After a couple years in government I used to blow peoples’ minds with a fairly simple party trick. Before going into our first meeting with a new agency stakeholder Hunting I would predict several key details of what their problems were going to be. All I needed was the name and title of the person we were meeting.

Nowadays, as I talk other people through their legacy modernization struggles, the first piece of advice I give them is to look at the org chart. On large, complex systems there are too many stones to flip over while looking for problems, but the types of problems organizations have are heavily influenced by their incentive structure and the easiest way to figure out their incentive structure is by looking at the org chart.

Hunting On particularly:

Old systems you may even end up doing an overview of how the org chart has changed over time. Breaking things out into sublayers of problems as incentives have shifted. In my book Kill It With Fire, I go into a lot more detail about the nature of incentives: this isn’t about money, this is about how people feel seen. A bonus is nice, but feeling secure in your job because the role you’re playing and the decisions you’re making are in line with what the organization prioritizes is much more powerful.

Those are the incentives that actually shape behaviors. That’s why my second question when evaluating systems is “How do people get promoted here?” The true operations of systems are determined by the day to day decisions of individuals on the ground. Those people are going to prioritize the work that helps them get ahead. The activities at the bottom of that list are where tech debt is going to accrue.

In Small Organizations Hunting:

Although we’re more accustomed to legacy projects coming from large organizations, all large organizations start off as small organizations first. If the organization is too small for a structure (or even worse has given in to the delusions around “flat” organizations) you can still predict the set of problems by looking at who’s on top. What is the background of the CEO? If they have a free hour… are they pushing code or making sales calls?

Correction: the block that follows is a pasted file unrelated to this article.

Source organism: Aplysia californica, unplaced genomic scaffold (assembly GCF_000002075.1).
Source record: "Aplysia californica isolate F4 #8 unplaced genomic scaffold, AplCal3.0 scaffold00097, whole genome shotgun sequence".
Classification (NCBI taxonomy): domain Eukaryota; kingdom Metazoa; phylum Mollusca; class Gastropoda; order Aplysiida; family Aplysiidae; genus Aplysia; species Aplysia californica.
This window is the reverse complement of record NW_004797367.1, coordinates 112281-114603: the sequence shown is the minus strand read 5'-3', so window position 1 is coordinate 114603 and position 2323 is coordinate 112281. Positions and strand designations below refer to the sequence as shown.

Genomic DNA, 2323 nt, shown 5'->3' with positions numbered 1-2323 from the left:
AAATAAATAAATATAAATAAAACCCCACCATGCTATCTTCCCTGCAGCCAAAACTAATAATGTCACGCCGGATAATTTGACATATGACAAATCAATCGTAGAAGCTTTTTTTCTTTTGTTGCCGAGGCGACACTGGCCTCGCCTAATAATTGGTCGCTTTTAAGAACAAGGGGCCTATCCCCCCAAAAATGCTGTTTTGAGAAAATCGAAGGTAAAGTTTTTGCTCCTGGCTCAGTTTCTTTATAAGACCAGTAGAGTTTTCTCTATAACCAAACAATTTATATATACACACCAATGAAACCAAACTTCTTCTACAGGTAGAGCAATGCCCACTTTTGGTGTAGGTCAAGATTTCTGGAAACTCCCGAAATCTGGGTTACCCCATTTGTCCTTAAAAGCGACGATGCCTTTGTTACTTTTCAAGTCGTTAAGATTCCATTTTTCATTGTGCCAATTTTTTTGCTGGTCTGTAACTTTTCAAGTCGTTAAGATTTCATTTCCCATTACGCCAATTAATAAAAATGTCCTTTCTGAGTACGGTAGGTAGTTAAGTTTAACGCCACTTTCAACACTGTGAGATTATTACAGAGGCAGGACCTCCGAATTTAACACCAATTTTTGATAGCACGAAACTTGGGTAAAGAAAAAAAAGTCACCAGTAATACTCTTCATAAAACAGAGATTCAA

The Scenarios

Engineering First Organizations:

Like Google or Facebook these are organizations where engineering trumps everything else. If you’re not in engineering, your pathway to promotion is limited.

What kinds of problems will you find? There are many paths to the center in both life and software engineering. When engineering runs the show you tend to find multiple paths error. Implementations of the same thing scattered about. They tend to fall out of sync with each other almost immediately. Systems get rebuild until the gap in feature parity is too high. Then abstraction layers are piley on top.
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Engineers love metawork, or the engineering work that is suppose to make other engineering work easier, faster, more secure. Midcareer engineers aspire to deploy features, senior engineers aspire to deploy massive frameworks.

So with these organizations you want to look for problems associated with unnecessary complexity. The good news is that the practices one must take on to survive complex systems are good practices regardless — mature on call and incident practices, blameless post mortems, data contracts, etc.

The bad news is that beautiful tech is unrelated to profitable.

Complexity should be growing to support business growth, not the other way around. If the business isn’t making enough money to support the level of complexity engineering is running, then engineering can’t staff teams at levels that maintain healthy work life balance. If this is the case: figure out which teams tend to lose the staffing battles, then assume the low value engineering work. Typically this means things like updating dependencies, mitigating security reports, documentation and meaningful code reviews, but what work is devalue is obviously part of the company culture. Look at what people get reward for doing, not their marketing copy. Don’t assume that security companies prioritize resolving vulnerabilities anymore than any other company, because not all of them do.
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Engineering Reports To Hunting

Engineering and Product have fundamentally different goals. When one reports up to the other the parent group just ends up suffocating the subgroup. Often people will claim that since all their product people are super technical they do not have this problem. That’s BS, the problems engineering experiences under product are about incentives, not technical correctness.
Engineering wins